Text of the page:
Review Summary: Altered reality
Spring of 2020, for the first time in history, most of us are holed up in our homes, quarantined and struggling to keep each day from running into the next. We’re crabby, snippy, possibly bickering with the other unfortunate inmates of our dwelling-turned isolation tank. Everything is postponed, most interactions with the outside world abandoned unless absolutely critical. I ordered wings from GrubHub and the delivery was like a military operation (“Sir, I am going to leave the wings on the oak bench and wave through the window. I’m the one wearing the camouflage bandana and the grey hoodie”
). One day, when things have long returned to normal and this strange experience seems like a bad dream, our senses will take us back. A faint whiff of a stove or fireplace, the feel of a carpet, or certain sounds…certain music will remind us that this crazy *** actually happened.
Danish trio Dizzy Mizz Lizzy are not a popular band in the US. The vertigo-inducing tempo shifts of drummer Søren Friis and the dreamy post-grunge hooks of singer Tim Christensen never quite pollinated outside of Denmark and Japan (where the band enjoys a God-like following). But for fans of hard rock that colors outside the lines, they would become a secret well of quality songwriting and performances with distinctive watermarks, limited only by their sparse output (three full-length studio records exist prior to this one, the last being their big reunion record, 2016’s “Forward in Reverse”.) But like so many things in short supply, scarcity serves to fuel intrigue for itchy fans.
A band’s first post-reunion album is usually interesting, if they get that far. There’s typically a getting-down-to-business vibe about such records, now that the tickertape parades and miscellaneous reunion BS has settled, it should send the message that something survives beyond the hype. This institution is here for the long haul to create endearing art in the here and now. Lineup changes are common at this stage, but thankfully this trio of childhood friends remains intact.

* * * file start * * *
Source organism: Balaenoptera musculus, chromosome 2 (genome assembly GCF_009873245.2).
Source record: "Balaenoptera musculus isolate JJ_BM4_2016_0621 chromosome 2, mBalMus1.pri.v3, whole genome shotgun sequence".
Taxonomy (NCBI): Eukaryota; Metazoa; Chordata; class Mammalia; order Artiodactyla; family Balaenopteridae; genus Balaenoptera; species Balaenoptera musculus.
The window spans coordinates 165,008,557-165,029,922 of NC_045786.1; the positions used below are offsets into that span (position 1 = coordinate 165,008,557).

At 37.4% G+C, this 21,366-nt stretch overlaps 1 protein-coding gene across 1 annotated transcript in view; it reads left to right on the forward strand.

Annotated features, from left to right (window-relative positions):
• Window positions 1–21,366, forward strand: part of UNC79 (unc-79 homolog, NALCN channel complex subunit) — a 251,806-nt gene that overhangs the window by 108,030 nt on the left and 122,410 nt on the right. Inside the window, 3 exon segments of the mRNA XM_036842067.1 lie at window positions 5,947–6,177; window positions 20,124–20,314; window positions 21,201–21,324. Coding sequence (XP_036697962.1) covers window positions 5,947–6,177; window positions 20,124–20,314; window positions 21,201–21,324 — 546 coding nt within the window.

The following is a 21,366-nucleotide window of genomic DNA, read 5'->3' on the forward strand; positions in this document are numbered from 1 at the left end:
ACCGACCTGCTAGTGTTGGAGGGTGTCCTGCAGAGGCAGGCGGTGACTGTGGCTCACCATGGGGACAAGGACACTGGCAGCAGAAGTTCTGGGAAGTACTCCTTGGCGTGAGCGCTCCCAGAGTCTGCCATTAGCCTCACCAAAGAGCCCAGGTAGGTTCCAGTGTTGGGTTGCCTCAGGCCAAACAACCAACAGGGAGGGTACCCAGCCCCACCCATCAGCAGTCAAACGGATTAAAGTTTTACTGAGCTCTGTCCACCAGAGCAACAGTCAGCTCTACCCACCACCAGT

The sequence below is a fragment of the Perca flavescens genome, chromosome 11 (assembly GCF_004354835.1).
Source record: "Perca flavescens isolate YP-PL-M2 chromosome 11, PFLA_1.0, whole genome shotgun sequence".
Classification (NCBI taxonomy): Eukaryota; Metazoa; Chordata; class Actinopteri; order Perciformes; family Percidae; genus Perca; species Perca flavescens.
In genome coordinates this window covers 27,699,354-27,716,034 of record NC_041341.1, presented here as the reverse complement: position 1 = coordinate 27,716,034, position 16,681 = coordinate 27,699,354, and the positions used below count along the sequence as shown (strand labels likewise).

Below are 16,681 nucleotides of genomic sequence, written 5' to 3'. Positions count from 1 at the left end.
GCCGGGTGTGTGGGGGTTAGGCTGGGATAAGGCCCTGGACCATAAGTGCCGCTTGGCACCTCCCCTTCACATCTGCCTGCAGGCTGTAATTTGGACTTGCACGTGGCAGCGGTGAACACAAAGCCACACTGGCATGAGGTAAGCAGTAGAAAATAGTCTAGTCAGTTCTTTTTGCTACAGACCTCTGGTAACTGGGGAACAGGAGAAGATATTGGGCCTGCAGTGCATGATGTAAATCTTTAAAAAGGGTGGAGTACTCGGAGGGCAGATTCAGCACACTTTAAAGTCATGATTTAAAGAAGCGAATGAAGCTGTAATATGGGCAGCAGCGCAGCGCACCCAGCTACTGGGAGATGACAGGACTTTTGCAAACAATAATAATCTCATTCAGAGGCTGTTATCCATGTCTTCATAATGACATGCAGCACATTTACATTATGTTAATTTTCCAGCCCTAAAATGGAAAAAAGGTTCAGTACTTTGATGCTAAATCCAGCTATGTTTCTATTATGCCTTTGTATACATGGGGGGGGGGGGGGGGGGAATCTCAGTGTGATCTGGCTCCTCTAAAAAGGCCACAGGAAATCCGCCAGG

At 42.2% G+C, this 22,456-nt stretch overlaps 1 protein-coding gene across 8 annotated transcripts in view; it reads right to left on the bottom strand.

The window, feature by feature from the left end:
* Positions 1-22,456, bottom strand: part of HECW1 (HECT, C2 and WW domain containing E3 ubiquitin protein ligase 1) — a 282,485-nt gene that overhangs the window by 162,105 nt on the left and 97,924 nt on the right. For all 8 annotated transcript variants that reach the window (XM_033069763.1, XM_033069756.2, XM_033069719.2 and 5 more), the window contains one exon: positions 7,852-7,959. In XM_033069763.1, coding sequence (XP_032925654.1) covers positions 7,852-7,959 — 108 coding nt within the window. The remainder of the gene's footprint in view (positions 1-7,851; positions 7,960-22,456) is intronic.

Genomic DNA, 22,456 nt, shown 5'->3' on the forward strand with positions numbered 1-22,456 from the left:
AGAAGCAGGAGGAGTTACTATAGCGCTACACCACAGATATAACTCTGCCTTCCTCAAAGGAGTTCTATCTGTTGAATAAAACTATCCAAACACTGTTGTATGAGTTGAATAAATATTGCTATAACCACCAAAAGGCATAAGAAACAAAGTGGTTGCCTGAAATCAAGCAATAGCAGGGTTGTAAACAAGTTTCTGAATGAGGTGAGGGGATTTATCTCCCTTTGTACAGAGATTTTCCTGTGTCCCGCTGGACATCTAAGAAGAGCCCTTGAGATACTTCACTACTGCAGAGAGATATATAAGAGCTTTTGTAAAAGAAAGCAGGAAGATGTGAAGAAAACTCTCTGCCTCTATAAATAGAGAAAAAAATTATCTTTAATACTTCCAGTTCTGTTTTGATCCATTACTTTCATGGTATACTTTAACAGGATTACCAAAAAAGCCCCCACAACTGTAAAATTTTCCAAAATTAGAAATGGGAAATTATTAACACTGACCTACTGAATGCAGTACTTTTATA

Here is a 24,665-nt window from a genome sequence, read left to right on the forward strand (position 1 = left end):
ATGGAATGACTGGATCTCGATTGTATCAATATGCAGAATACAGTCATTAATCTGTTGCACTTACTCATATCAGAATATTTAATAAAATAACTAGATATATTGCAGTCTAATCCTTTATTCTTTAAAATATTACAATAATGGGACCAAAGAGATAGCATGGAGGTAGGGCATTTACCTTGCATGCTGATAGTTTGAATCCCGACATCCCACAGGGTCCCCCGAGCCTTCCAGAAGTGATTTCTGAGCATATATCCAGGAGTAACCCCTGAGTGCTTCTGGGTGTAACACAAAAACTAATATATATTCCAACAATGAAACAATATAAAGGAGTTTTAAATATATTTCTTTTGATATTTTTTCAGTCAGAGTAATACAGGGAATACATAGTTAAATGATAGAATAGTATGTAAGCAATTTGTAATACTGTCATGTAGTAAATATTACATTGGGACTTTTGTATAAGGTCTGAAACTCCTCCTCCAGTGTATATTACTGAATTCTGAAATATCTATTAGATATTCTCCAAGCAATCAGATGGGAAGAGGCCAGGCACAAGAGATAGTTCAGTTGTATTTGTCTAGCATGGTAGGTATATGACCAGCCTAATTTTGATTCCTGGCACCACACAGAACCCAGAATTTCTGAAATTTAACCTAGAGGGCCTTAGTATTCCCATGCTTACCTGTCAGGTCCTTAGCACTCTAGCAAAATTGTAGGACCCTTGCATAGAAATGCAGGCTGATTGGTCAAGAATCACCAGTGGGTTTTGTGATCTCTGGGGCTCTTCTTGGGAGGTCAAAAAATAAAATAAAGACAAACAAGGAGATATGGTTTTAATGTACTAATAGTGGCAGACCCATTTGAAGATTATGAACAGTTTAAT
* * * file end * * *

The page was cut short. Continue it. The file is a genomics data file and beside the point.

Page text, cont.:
Even so, the first listen to “Alter Echo” sent me spiraling into frustration. Tempos are slow. Guitars hum and dirge. The band doesn’t strut, they creep. Where are Søren’s wild switchbacks? Why isn’t he splitting atoms with odd time signatures? Just when I’d convinced myself the band had snuck Seconal into the drummer’s beverage, the gold threads of these songs began to show. “Alter Echo” is one of those melancholy albums like Queensryche's "Promised Land" or Last Crack's "RunheadStartScreaming" that masks its copious charms with moody, rained-out requiems. The band even gets all ELP on our asses with a “side-long” 22-minute song, “Amelia”.
Once we’ve accepted moodiness, the album weaves its magic. “In the Blood” is a steady, primal trudge up a winding hillside with a bed of sitar-like drones. You can practically smell the spice and exotic charcoals as Christensen’s sweet vocal slices through the gloom, casting rivulets of pop with finesse and sophistication. Kashmir is a good reference point for the first few songs, slow-burning and slow-building with Eastern flavors, best of which is “The Middle” with it’s lament of undesired social distancing, he’s in the middle of everything, she’s in the corner letting go, the lilting hook one of the record’s brightest diamonds. There’s a bent for syncopation in the arrangement, often a bassline or rising synth mimicking Christensen’s hooks in a way reminiscent of yesteryear’s rock trios, particularly in “California Rain”, an inebriating bed of grungy chords set against verses that rise with a sophisticated vapor trail, particularly the chorus, “Start findin’ a way to stop freakin’ out”
– almost prophetic in the context of current events.
The aforementioned “Amelia” suite is divided into 5 segments, the band transitioning from eastern drones to jangling melodies and swelling orchestration. Lyrics suggest a lost soul, a profound longing, dark paths and smoldering hopes for a vanished protagonist. While these songs undoubtedly sink into watery acoustic-driven lulls (particularly the closing instrumental “Alter Echo”), there’s an unhurried charm, the cirrus-like arrangements with flickering guitar and vocal pearls, particularly in the grandiose finale-of-sorts “All Saints are Sinners”, Christiensen’s voice swelling with a Thom Yorke-like ghostliness.
While it certainly doesn’t outshine their early records, I found the timing impeccable. Its murk set against melody, a familiar band in unfamiliar territory. “Alter Echo” may not bring many new DML devotees to the fold, but it’s a treasure trove for the patient fan, and my personal soundtrack for self-isolation.